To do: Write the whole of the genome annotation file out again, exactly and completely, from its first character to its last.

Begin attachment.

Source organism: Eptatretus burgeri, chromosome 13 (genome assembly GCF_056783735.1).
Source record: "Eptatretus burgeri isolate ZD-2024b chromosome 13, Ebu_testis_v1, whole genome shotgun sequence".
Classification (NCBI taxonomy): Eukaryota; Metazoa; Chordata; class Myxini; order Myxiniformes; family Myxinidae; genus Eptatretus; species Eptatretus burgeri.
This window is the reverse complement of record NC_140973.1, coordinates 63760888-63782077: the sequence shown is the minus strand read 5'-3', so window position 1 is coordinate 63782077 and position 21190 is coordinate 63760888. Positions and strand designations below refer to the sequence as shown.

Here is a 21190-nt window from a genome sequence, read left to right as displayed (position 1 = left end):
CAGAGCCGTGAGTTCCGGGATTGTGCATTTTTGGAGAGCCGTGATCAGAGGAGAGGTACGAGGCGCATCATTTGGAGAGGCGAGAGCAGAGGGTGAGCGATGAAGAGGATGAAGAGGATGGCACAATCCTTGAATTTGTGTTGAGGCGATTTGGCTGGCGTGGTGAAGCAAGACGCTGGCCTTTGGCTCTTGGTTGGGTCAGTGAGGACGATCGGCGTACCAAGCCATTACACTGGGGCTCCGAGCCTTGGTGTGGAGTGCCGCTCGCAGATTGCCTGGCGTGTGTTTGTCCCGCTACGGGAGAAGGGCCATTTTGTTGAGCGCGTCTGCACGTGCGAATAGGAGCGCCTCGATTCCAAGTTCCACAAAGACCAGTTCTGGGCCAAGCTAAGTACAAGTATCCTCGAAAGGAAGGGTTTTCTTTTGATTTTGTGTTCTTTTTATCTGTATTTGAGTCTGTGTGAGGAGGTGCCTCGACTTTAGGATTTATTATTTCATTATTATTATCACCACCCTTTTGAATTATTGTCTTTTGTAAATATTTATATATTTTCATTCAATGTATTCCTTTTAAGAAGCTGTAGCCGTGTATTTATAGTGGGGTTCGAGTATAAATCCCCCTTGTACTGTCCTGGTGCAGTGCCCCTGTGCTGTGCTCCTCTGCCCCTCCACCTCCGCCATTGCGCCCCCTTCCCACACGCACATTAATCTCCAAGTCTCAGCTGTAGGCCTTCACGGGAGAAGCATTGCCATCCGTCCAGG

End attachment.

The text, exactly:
Source organism: Eptatretus burgeri, chromosome 13 (genome assembly GCF_056783735.1).
Source record: "Eptatretus burgeri isolate ZD-2024b chromosome 13, Ebu_testis_v1, whole genome shotgun sequence".
Classification (NCBI taxonomy): Eukaryota; Metazoa; Chordata; class Myxini; order Myxiniformes; family Myxinidae; genus Eptatretus; species Eptatretus burgeri.
This window is the reverse complement of record NC_140973.1, coordinates 63760888-63782077: the sequence shown is the minus strand read 5'-3', so window position 1 is coordinate 63782077 and position 21190 is coordinate 63760888. Positions and strand designations below refer to the sequence as shown.

Here is a 21190-nt window from a genome sequence, read left to right as displayed (position 1 = left end):
CAGAGCCGTGAGTTCCGGGATTGTGCATTTTTGGAGAGCCGTGATCAGAGGAGAGGTACGAGGCGCATCATTTGGAGAGGCGAGAGCAGAGGGTGAGCGATGAAGAGGATGAAGAGGATGGCACAATCCTTGAATTTGTGTTGAGGCGATTTGGCTGGCGTGGTGAAGCAAGACGCTGGCCTTTGGCTCTTGGTTGGGTCAGTGAGGACGATCGGCGTACCAAGCCATTACACTGGGGCTCCGAGCCTTGGTGTGGAGTGCCGCTCGCAGATTGCCTGGCGTGTGTTTGTCCCGCTACGGGAGAAGGGCCATTTTGTTGAGCGCGTCTGCACGTGCGAATAGGAGCGCCTCGATTCCAAGTTCCACAAAGACCAGTTCTGGGCCAAGCTAAGTACAAGTATCCTCGAAAGGAAGGGTTTTCTTTTGATTTTGTGTTCTTTTTATCTGTATTTGAGTCTGTGTGAGGAGGTGCCTCGACTTTAGGATTTATTATTTCATTATTATTATCACCACCCTTTTGAATTATTGTCTTTTGTAAATATTTATATATTTTCATTCAATGTATTCCTTTTAAGAAGCTGTAGCCGTGTATTTATAGTGGGGTTCGAGTATAAATCCCCCTTGTACTGTCCTGGTGCAGTGCCCCTGTGCTGTGCTCCTCTGCCCCTCCACCTCCGCCATTGCGCCCCCTTCCCACACGCACATTAATCTCCAAGTCTCAGCTGTAGGCCTTCACGGGAGAAGCATTGCCATCCGTCCAGG